Leaf It To Me

Discovery Education
Type Category
Instructional Materials
This resource, vetted by NSTA curators, is provided to teachers along with suggested modifications to make it more in line with the vision of the NGSS. While not considered to be “fully aligned,” the resources and expert recommendations provide teachers with concrete examples and expert guidance using the EQuIP rubric to adapted existing resources. Read more here.



Students participate in a leaf scavenger hunt and create a leaf collection. Through the lesson students identify characteristics such as leaf size, thickness and texture and explore how these characteristics help plants survive in their environment.

Intended Audience

Educational Level
  • Early Elementary
Access Restrictions

Free access - The right to view and/or download material without financial, registration, or excessive advertising barriers.

Performance Expectations

1-LS1-1 Use materials to design a solution to a human problem by mimicking how plants and/or animals use their external parts to help them survive, grow, and meet their needs.

Clarification Statement: Examples of human problems that can be solved by mimicking plant or animal solutions could include designing clothing or equipment to protect bicyclists by mimicking turtle shells, acorn shells, and animal scales; stabilizing structures by mimicking animal tails and roots on plants; keeping out intruders by mimicking thorns on branches and animal quills; and, detecting intruders by mimicking eyes and ears.

Assessment Boundary: none

This resource was not designed to build towards this performance expectation, but can be used to build towards it using the suggestions provided below.

Comments about Including the Performance Expectation
After creating sorted groups of leaves by shared characteristics students can discuss the benefit of each characteristic for plant survival. Teachers may choose to follow up the lesson with having students design e.g. human clothing or fun hats for use in the environmental conditions as described on the activity cards.

Science and Engineering Practices

This resource appears to be designed to build towards this science and engineering practice, though the resource developer has not explicitly stated so.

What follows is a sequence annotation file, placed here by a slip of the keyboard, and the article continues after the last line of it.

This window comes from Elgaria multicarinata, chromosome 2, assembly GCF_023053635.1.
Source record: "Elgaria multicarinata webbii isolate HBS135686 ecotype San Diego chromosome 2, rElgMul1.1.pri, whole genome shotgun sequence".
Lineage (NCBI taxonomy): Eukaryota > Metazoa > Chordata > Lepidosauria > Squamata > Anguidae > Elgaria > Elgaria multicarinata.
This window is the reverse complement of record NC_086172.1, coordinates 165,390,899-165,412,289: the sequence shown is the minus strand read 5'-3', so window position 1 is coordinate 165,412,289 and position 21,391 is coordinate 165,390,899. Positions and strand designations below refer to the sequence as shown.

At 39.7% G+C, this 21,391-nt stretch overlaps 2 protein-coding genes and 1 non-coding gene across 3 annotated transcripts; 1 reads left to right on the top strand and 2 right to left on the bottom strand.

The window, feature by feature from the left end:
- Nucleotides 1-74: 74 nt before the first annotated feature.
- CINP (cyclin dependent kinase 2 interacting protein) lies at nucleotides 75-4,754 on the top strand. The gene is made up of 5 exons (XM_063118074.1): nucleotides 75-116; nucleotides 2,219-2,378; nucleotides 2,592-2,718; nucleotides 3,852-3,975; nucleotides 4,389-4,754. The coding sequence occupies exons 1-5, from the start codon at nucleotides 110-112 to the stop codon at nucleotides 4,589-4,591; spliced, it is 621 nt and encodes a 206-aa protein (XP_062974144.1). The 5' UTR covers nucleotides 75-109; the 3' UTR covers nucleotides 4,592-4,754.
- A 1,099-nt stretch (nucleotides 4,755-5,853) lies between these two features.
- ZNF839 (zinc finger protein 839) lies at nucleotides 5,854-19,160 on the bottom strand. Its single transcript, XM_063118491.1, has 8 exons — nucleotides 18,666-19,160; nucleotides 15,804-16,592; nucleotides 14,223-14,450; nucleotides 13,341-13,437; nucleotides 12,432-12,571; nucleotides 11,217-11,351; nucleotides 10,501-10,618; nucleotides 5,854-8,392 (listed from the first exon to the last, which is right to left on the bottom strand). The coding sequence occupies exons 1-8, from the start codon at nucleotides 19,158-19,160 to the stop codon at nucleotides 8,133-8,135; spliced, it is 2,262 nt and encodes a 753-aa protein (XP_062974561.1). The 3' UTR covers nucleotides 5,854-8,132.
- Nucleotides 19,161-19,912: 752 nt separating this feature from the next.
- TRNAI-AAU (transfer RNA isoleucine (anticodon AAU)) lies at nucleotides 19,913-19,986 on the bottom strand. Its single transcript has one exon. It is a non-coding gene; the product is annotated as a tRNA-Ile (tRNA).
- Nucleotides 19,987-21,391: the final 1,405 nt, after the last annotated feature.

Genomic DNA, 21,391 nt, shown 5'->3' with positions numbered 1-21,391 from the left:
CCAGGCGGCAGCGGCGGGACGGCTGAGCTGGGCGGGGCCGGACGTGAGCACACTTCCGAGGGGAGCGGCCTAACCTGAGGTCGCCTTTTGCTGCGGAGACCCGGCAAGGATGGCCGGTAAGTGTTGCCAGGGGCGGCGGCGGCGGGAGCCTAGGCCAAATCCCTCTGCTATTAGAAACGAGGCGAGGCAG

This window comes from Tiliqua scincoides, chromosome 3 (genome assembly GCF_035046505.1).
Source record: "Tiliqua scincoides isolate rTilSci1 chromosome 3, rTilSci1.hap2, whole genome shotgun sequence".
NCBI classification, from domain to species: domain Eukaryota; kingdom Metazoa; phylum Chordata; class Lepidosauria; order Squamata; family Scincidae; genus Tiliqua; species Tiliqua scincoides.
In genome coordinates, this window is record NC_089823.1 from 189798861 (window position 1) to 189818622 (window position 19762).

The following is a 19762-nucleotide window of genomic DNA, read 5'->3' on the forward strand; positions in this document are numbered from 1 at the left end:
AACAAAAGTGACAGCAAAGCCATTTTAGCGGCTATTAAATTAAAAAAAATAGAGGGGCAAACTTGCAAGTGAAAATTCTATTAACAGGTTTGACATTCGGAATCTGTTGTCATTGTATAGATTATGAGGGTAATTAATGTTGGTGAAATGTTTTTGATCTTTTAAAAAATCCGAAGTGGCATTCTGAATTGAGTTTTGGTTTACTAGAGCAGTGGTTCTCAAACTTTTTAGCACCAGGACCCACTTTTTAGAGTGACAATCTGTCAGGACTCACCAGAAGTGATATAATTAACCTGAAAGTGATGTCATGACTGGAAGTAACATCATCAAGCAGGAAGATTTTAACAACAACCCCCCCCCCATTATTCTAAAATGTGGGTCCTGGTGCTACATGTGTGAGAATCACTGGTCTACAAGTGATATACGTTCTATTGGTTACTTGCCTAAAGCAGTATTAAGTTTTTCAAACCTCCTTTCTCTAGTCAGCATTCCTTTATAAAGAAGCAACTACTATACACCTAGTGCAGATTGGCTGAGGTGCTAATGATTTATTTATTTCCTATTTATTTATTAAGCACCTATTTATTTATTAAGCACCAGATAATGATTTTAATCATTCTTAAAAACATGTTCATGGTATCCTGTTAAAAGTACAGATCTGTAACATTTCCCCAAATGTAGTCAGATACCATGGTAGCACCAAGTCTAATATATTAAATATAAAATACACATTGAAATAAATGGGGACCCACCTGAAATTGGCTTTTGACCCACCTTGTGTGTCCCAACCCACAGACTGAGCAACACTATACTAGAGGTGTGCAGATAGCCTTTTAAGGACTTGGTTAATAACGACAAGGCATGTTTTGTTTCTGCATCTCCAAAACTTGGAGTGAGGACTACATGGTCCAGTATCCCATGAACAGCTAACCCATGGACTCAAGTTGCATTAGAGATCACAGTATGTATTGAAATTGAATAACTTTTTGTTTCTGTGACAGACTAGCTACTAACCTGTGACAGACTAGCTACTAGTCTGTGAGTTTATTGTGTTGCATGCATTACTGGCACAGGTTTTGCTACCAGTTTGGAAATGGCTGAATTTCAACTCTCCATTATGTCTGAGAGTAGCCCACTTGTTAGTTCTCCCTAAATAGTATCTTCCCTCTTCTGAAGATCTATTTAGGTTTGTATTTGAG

Comments about Including the Science and Engineering Practice
Young children have strong observational skills. Students try to make sense of what they have observed and often their justification resides equally in reality and fantasy. Teachers may ask guiding questions to encourage possible explanation to both pattern and phenomena.

Disciplinary Core Ideas

This resource is explicitly designed to build towards this disciplinary core idea.

Comments about Including the Disciplinary Core Idea
To further develop the Core Idea the teach may choose a demonstration of two plants, same species. Remove leaves from one plant and observe what happens. Give each same amount of water and sunlight. Have students reason why the plant with missing leaves experiences a deteriorated condition.

Crosscutting Concepts

This resource is explicitly designed to build towards this crosscutting concept.

Comments about Including the Crosscutting Concept
The teacher may have students compare flatness of leaves to the design of solar panels.

Resource Quality

  • Alignment to the Dimensions of the NGSS: This lesson has a strong alignment to the Next Generation Science Standards. The lesson lays the ground work for further development of observational skills, identifying pattern and exploring structure. The lesson does not incorporate the engineering aspect of the Performance Expectation. Teachers may choose to include this lesson a part of a wider lesson on the plants.

  • Instructional Supports: The worksheet designed for K-1 is appropriate for the instructional level of students. Teacher should note the additional worksheet contain above grade level text.

  • Monitoring Student Progress: The objective of the activity is for students to recognize there are many kinds of plants with special features that help them to survive. The lesson focuses on the leaves of these plants. While students are asked to collect leaves, sort by characteristic, teachers are not asked to attain formal assessment. Teachers must use student observation and student interview to gain informal assessment data. See "Tips for Including the PE" for summative assessment. This lesson could be strengthened by the teacher creating a rubric to assess student understanding or a formative assessment.

  • Quality of Technological Interactivity: - none -